Lawyer: Slaughterhouse lawsuit is grandstanding

ALBUQUERQUE, N.M. (AP) — The New Mexico attorney general lacks jurisdiction and is trying to bolster his bid for governor with a lawsuit to block the opening of a horse slaughterhouse in Roswell, a lawyer argued in a court filing Tuesday.

Valley Meat Co. attorney Blair Dunn filed the 173-page motion after state District Judge Matthew Wilson in Santa Fe issued a temporary restraining order preventing the company from opening before he can hold a hearing Friday in the lawsuit filed by state Attorney General Gary King.

"This lawsuit is clearly a publicity stunt and political grandstanding to secure the support (of) special interest groups in the AG's run for governor," Dunn said in the court filing.

Dunn claimed King lacks jurisdiction over the federally regulated plant and has misrepresented facts in the case.

The temporary order issued Monday is just the latest in a series of stops and starts for Valley and a Missouri company that have been preparing to open after a federal judge threw out a lawsuit by animal protection groups and a federal appellate court lifted a stay on operations pending the group's appeal.

King stepped in two weeks ago with a lawsuit saying Valley Meat's operations would violate state laws related to food safety, water quality and unfair business practices. Although the meat would not be sold domestically, it would be processed and shipped to other countries for human consumption and use as animal and zoo food.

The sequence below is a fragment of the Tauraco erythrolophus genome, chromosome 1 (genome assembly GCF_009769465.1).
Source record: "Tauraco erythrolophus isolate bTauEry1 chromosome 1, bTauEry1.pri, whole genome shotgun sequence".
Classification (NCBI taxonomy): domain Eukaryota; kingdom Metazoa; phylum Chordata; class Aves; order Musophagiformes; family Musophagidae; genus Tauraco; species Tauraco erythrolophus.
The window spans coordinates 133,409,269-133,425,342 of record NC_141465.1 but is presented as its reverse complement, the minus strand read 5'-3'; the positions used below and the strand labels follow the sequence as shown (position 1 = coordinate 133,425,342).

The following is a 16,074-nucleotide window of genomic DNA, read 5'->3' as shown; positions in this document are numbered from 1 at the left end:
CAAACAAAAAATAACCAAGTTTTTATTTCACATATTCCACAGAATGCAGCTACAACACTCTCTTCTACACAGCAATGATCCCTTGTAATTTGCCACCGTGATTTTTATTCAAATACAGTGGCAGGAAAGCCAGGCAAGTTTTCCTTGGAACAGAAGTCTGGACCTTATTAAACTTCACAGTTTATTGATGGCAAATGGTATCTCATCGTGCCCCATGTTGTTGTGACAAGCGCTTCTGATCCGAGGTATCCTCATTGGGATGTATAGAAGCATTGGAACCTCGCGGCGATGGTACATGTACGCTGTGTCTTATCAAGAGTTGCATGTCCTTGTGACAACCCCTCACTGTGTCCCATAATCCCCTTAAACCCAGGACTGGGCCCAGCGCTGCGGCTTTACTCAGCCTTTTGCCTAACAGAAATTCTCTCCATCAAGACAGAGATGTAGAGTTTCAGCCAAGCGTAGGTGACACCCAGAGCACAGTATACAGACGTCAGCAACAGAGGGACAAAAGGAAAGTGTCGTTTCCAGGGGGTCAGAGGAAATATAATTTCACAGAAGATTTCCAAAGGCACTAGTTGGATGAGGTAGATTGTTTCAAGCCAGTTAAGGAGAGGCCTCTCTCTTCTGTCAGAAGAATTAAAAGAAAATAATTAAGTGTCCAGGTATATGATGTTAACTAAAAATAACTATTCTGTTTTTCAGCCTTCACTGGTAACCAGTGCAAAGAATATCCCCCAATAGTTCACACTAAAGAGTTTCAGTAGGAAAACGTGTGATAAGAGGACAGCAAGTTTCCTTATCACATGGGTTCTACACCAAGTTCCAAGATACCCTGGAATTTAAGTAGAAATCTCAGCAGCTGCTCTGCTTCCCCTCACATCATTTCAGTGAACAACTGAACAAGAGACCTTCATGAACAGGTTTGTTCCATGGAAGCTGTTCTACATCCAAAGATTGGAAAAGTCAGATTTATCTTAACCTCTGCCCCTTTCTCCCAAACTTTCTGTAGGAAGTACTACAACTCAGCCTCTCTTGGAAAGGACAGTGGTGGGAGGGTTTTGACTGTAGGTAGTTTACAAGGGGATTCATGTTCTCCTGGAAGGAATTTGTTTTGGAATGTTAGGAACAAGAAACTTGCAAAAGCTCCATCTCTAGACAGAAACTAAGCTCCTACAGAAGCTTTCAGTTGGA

Meantime, Valley owner Rick De Los Santo said he has been working with state environment department officials to get the proper permits for removing wastewater in hopes of opening in the next week or two.

He said he is planning to initially only slaughter horses under contract with a larger Canadian slaughterhouse, which he said will supply drug-free horses from feedlots.

"A big deal with Gary King is that we are going to be putting drugged meat into the food chain," De Los Santos said. ".... The (company) actually buys the horses and puts them in the feedlot and has them graze there for 180 days to ensure there is no drug residue."

In Missouri, Rains Natural Meats had horses on site and was ready to open but ran into its own roadblocks with state environmental permits, Dunn said.

Valley, Rains and an Iowa company last year won federal permits to become the first horse slaughterhouses to operate since Congress effectively banned the practice by cutting funding for inspections at plants in 2006. The last of the domestic plants closed in 2007. Congress in 2011 reinstated the funding.

The Iowa company switched to cattle after being blocked from opening in August by the filing of the lawsuit by The Humane Society of the United States and other groups.

De Los Santos has led the effort to force the Department of Agriculture to permit the plants, sparking an emotional, national debate on whether horses are livestock or companion animals.

Animal protection groups have thrown their support behind King.

Proponents argue it is better to slaughter unwanted horses domestically than have them shipped thousands of miles to Canada or less humane facilities in Mexico.

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